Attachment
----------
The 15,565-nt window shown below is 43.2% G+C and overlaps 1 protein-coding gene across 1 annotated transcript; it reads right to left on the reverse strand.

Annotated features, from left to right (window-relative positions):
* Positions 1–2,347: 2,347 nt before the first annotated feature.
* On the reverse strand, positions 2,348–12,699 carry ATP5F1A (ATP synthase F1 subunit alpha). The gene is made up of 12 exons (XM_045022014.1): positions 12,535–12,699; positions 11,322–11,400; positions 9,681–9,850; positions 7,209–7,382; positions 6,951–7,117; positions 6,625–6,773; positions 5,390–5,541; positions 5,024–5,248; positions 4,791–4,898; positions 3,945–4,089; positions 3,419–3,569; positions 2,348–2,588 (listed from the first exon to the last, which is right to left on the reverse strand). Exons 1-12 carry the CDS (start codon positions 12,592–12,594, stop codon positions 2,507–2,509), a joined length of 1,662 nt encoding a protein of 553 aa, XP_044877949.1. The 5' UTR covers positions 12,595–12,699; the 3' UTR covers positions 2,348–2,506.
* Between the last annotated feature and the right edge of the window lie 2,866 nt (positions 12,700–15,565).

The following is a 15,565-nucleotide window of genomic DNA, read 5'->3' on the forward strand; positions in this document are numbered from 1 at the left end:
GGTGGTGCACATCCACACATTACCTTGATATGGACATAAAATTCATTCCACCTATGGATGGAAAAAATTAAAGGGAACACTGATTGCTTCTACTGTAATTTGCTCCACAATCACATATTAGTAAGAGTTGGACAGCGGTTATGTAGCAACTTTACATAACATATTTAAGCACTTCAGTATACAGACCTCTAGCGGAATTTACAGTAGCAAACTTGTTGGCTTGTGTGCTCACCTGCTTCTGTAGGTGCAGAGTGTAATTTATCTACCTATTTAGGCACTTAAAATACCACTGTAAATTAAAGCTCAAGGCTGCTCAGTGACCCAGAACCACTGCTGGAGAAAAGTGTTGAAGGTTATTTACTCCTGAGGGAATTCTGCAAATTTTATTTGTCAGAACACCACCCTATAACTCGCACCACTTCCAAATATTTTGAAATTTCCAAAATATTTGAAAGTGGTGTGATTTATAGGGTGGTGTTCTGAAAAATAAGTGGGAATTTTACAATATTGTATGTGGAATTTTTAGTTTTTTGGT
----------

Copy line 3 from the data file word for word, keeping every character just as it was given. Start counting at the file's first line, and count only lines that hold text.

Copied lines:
* Positions 1–2,347: 2,347 nt before the first annotated feature.